Archive for November, 2012

November 30, 2012

Blue car, blue trees, yellow light

That yellow-gold glow in Chicago from the streetlights helps the blues stand out. This dusty old car was left standing illegally on a cold night last year in front of a residential skyscraper. To promote the new apartments across the street the owners used the oddly-colored lights to create some buzz or bling. They certainly stood out. In fact, they still stand out. They’ve never turned them off. The lights continue to glow at the western edge of the loop each and every night.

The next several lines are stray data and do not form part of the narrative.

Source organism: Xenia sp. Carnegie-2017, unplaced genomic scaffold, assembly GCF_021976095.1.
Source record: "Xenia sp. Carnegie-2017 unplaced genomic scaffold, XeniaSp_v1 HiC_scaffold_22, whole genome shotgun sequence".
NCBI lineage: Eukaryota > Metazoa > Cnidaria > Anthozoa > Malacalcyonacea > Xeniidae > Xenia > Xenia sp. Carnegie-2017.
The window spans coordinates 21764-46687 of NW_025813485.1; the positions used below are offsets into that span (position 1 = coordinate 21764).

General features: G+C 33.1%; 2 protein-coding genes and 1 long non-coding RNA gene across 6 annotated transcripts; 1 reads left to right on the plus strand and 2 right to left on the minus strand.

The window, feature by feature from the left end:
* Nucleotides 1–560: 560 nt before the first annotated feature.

By the way, I’m not much of a car guy. I have no idea what this make or model might be. I keep wanting to call it a Plymouth Duster, but that’s only because it’s dusty and strange. Can anyone help me out and tell me what it is? I’m actually very curious.
Blue car, blue trees, yellow light
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November 29, 2012

The wedding runway

I’ve been hanging on to this photo for a while. One of my childhood friends got married this fall, and I was asked to shoot part of the wedding. I was very grateful that I wasn’t asked to do the whole wedding (though I would have done it without hesitation), because I like celebrating with friends. Shooting a wedding or any event is not about celebrating as you have to lock into this trance-like work mode. Think Jason Bourne – just not nearly as intense nor violent. Well, maybe just as violent.